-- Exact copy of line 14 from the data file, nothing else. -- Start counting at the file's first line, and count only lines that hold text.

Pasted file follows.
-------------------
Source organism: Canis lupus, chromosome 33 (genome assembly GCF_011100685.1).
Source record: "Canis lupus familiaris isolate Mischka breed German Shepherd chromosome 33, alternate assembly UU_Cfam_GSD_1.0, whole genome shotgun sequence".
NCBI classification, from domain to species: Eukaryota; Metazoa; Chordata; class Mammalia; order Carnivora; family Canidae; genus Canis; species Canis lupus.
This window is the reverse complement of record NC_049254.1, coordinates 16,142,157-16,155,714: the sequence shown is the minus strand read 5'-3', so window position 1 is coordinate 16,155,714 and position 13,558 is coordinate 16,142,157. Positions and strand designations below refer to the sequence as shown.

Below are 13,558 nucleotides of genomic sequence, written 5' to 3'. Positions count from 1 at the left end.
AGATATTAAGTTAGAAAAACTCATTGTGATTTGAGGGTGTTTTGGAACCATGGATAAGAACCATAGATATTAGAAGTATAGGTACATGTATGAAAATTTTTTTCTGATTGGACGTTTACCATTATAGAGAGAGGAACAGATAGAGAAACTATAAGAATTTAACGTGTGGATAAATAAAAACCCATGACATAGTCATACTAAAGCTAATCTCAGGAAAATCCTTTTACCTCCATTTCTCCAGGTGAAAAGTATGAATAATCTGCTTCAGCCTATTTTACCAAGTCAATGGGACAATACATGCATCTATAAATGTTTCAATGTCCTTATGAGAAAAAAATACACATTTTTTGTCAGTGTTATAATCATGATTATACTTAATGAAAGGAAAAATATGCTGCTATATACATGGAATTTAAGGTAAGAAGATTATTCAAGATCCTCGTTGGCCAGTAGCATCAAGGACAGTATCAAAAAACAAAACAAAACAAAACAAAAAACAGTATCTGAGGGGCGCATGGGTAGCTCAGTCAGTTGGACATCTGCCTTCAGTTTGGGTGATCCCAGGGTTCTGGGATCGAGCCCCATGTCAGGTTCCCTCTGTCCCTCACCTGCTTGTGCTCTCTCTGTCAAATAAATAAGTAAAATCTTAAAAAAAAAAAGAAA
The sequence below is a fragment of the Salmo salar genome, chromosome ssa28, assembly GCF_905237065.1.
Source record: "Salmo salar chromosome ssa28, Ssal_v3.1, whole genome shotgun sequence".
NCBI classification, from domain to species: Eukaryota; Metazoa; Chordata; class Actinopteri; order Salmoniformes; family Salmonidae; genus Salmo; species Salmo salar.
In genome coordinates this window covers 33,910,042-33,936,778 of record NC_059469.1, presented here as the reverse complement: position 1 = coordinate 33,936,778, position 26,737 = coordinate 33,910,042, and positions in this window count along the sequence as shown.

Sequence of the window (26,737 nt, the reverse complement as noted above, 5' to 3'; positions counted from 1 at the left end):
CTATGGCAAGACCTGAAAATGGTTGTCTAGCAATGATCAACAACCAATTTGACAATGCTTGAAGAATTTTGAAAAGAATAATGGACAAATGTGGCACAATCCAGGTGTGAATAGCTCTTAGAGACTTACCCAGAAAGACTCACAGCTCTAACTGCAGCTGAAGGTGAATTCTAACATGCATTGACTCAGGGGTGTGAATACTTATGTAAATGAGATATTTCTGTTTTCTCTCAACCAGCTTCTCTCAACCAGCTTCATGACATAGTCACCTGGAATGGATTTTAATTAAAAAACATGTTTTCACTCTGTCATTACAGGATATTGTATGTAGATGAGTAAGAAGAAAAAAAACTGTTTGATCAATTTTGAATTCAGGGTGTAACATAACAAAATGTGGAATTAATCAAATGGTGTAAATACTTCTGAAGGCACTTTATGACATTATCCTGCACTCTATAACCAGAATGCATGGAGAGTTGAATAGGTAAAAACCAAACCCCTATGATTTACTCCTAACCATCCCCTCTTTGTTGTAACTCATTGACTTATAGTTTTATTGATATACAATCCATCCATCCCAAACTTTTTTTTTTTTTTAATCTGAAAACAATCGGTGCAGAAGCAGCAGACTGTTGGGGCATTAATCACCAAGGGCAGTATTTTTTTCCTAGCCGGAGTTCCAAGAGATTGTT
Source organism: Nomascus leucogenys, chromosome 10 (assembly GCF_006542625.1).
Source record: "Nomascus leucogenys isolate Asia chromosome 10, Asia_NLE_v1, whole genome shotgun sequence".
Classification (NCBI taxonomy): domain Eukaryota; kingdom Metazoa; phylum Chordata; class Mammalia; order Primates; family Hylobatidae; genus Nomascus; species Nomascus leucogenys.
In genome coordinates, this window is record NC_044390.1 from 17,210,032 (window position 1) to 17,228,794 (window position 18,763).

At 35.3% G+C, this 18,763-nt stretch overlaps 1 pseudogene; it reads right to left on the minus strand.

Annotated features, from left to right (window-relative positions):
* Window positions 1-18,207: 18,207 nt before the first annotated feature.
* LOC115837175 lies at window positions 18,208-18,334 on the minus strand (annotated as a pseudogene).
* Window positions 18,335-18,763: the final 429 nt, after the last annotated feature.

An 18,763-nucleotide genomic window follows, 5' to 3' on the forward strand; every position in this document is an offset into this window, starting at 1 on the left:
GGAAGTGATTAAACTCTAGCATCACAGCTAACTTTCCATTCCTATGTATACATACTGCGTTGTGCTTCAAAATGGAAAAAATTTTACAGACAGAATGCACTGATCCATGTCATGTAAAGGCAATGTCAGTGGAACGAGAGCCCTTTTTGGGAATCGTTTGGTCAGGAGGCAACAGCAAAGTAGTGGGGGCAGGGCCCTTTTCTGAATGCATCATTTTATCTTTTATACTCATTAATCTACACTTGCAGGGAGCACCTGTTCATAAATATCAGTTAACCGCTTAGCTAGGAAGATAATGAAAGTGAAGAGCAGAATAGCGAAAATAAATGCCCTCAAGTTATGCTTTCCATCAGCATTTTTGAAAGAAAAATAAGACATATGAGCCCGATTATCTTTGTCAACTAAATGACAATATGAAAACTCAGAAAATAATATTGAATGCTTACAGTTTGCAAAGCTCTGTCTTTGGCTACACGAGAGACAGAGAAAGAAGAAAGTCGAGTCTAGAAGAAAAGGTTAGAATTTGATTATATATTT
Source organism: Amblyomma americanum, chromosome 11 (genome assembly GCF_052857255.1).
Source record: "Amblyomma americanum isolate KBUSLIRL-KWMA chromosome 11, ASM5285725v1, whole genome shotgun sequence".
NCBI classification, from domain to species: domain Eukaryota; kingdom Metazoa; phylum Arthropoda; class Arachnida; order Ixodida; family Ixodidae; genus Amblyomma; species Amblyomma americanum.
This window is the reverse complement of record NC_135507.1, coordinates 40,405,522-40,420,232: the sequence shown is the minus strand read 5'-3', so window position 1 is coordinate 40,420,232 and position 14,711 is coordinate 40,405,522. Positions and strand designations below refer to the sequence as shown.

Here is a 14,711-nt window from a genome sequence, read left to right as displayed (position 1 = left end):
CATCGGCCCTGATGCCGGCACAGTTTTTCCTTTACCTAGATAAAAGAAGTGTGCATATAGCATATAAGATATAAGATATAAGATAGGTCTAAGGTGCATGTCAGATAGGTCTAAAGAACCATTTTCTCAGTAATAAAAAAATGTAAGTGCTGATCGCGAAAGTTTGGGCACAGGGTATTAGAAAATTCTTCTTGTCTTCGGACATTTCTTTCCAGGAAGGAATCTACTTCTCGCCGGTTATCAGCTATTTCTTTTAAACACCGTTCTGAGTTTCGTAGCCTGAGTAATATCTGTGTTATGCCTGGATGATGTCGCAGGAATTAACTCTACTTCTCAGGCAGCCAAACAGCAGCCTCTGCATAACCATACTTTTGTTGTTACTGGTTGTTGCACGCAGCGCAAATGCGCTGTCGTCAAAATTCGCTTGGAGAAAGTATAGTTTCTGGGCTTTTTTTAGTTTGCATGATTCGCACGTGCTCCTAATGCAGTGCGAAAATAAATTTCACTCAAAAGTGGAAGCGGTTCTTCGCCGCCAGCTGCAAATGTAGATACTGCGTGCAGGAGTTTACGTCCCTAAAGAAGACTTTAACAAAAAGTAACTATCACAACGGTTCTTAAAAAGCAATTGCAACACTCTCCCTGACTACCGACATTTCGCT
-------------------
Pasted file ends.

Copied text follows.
Source record: "Nomascus leucogenys isolate Asia chromosome 10, Asia_NLE_v1, whole genome shotgun sequence".